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New research into "mixed reality states" promises Matrix-like "whoa"

Real-time model-based feedback is something that is far from commonplace in today's world.  The basic concept of real-time feedback is to take a physical system, modeled by mathematic equations, and then couple it with a computer as a virtual system. 

Sensor monitoring gives the processing logic an idea of how well the real world system is conforming to the theoretical model.  The results are processed and yield adjustments (feedback) to the real world system to make it in tune with the theoretical model.  The result is that the virtual and real world models converge into a single "mixed reality" system, bridging a the virtual (theoretical) and physical world.

Such an approach holds large benefits for everything from car handling and fuel economy, to better aircraft dynamics and smoother robotic control.  To accomplish such useful applications, researchers working on mixed reality had to start simple -- real simple. 

Researchers at the University of Illinois created a virtual pendulum and a real world counterpart that behaves as the world's first mixed reality system.  Bidirectional instantaneous coupling, adjustments both to the real world pendulum by motor feedback and the virtual pendulum by tweaking mathematical parameters, yielded a single system in which both systems' are synchronized.  The result is two pendulums swinging as one.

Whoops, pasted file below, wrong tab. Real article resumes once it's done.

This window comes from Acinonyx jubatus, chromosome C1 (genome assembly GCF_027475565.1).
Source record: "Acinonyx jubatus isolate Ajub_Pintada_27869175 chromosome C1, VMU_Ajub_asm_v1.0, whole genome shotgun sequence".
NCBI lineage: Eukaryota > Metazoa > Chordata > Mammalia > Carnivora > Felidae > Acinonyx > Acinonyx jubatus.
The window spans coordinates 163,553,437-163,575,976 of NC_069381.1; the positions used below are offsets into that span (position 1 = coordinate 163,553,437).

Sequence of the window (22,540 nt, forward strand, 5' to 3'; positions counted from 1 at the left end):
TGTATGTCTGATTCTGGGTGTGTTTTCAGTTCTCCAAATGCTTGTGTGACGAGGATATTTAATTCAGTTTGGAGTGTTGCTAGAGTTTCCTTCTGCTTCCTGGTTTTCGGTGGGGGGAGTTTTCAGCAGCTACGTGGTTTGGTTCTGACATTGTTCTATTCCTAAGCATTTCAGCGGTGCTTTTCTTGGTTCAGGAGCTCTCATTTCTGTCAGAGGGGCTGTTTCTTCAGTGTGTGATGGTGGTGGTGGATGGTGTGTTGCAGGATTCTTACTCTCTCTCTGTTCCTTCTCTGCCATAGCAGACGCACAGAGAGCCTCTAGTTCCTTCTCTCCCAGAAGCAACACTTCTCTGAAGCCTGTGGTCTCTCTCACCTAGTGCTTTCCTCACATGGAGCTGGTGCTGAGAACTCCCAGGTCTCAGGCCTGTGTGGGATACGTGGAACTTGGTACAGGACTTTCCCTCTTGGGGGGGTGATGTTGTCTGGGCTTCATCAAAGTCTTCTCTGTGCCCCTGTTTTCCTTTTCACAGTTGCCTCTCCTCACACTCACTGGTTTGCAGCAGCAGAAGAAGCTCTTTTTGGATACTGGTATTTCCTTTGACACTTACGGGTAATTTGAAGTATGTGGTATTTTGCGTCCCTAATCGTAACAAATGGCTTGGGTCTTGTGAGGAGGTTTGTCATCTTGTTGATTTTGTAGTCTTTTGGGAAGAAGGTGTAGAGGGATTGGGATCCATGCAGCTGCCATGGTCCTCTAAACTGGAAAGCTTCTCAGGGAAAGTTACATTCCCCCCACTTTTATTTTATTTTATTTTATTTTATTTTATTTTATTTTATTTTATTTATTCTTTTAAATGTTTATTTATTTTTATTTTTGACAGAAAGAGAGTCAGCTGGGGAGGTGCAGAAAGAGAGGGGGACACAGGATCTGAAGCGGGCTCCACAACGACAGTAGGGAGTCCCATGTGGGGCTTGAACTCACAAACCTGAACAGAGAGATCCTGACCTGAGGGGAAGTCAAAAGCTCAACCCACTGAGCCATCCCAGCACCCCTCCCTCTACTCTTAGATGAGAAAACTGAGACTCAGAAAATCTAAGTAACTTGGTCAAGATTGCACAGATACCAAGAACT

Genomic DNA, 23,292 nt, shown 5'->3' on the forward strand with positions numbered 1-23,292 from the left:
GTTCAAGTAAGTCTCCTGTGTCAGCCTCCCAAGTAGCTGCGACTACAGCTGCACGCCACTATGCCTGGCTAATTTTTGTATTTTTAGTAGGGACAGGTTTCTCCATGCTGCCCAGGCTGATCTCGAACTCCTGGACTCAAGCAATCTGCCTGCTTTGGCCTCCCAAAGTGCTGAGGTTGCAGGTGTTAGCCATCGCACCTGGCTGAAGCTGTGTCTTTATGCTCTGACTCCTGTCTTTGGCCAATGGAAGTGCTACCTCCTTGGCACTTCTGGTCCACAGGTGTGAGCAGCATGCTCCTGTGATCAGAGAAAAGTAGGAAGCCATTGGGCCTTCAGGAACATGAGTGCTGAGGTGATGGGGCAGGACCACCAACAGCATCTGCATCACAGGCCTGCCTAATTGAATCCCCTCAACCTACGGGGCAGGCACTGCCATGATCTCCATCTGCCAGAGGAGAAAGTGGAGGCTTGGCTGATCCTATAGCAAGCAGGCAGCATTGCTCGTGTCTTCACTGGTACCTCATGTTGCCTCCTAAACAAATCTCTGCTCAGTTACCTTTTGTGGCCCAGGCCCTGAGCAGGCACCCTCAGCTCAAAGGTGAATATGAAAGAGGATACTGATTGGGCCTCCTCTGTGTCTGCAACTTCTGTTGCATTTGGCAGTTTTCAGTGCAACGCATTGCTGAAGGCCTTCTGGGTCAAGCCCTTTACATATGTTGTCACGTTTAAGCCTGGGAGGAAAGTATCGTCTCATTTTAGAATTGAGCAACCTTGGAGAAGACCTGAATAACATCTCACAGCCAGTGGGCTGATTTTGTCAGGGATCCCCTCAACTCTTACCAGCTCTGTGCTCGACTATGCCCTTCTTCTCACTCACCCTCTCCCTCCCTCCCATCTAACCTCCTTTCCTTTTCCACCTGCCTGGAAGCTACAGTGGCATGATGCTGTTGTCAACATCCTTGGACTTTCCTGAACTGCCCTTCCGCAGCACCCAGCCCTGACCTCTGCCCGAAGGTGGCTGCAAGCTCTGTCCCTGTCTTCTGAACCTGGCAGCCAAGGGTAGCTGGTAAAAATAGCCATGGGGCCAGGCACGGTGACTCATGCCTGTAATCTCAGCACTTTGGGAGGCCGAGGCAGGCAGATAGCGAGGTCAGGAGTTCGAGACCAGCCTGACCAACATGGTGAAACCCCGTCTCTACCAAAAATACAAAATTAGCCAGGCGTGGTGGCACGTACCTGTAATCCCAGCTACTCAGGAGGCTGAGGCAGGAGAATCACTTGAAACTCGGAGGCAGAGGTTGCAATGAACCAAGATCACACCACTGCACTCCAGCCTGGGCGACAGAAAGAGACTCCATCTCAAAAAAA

The experiment, the first fully successful one of its kind, sounds simple but raises mind-blowing questions about reality.  According to Illinois physicist Alfred Hubler, "In a mixed reality state there is no clear boundary between the real system and the virtual system.  The line blurs between what’s real and what isn’t."

Hubler describes the pendulums synchronization, stating, "[The pendulums] suddenly noticed each other, synchronized their motions, and danced together indefinitely."

Two physical mechanical systems have been previously coupled, but never before has a real world and virtual one been mixed.  Such a breakthrough was only possible thanks to ultra-fast computing, which allowed real-time processing of the pendulum data, and real-time response.  Hubler states, "Computers are now fast enough that we can detect the position of the real pendulum, compute the dynamics of the virtual pendulum, and compute appropriate feedback to the real pendulum, all in real time."

Hubler thinks that eventually coupling of the real and virtual worlds, may lead to it being hard to tell what is real and what is fake -- a topic immortalized by generations of science fiction writers.   Hubler worries people may become defensive and paranoid in the real world, based on threats in the virtual world.

The research was funded by the National Science Foundation and will be presented by Hubler at the annual American Physical Society meeting, which will be held in New Orleans, March 10-14, 2008.


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RE: Say What
By BoxCutterLou on 3/10/2008 5:10:05 PM , Rating: 2
I know this is a stretch, but you could potentially pick something up in the computer environment( say your very heavy dresser or fridge) and move it with out ever touching the real physical thing. Well thats where I percieve this kinda tech is headed. but what do i know. I still don't understand how we won't beable to tell whats real and whats not unless its used for vr. And all i want in life is a vr helmet. They have 50 yrs to make one before I'm probably dead. Get on it!


RE: Say What
By Silver2k7 on 3/10/2008 6:13:33 PM , Rating: 2
Yeah bring on the vr =)

It just need some sensor(s) to detect the real world then add some layer of vr into the real world.. only visible for the ones wearing the helmet/glasses of course.. then you can have mixed reality vr games :D


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